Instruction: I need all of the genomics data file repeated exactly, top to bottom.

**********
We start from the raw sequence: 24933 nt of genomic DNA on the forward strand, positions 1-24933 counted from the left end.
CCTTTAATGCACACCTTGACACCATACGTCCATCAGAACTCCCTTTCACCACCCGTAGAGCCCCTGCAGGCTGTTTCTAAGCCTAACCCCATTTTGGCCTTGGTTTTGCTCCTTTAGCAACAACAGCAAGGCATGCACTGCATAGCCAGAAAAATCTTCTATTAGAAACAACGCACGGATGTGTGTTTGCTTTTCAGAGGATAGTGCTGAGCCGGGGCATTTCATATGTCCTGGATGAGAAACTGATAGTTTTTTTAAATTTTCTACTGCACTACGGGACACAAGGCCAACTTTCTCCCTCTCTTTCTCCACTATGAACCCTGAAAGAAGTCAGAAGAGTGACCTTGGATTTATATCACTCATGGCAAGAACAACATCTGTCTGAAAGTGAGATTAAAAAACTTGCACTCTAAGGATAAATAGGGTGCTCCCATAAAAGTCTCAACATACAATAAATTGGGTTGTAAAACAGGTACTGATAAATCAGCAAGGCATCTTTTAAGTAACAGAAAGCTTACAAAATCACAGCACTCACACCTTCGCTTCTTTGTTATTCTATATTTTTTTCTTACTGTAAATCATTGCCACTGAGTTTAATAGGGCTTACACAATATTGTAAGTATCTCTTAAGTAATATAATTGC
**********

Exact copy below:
We start from the raw sequence: 24933 nt of genomic DNA on the forward strand, positions 1-24933 counted from the left end.
CCTTTAATGCACACCTTGACACCATACGTCCATCAGAACTCCCTTTCACCACCCGTAGAGCCCCTGCAGGCTGTTTCTAAGCCTAACCCCATTTTGGCCTTGGTTTTGCTCCTTTAGCAACAACAGCAAGGCATGCACTGCATAGCCAGAAAAATCTTCTATTAGAAACAACGCACGGATGTGTGTTTGCTTTTCAGAGGATAGTGCTGAGCCGGGGCATTTCATATGTCCTGGATGAGAAACTGATAGTTTTTTTAAATTTTCTACTGCACTACGGGACACAAGGCCAACTTTCTCCCTCTCTTTCTCCACTATGAACCCTGAAAGAAGTCAGAAGAGTGACCTTGGATTTATATCACTCATGGCAAGAACAACATCTGTCTGAAAGTGAGATTAAAAAACTTGCACTCTAAGGATAAATAGGGTGCTCCCATAAAAGTCTCAACATACAATAAATTGGGTTGTAAAACAGGTACTGATAAATCAGCAAGGCATCTTTTAAGTAACAGAAAGCTTACAAAATCACAGCACTCACACCTTCGCTTCTTTGTTATTCTATATTTTTTTCTTACTGTAAATCATTGCCACTGAGTTTAATAGGGCTTACACAATATTGTAAGTATCTCTTAAGTAATATAATTGC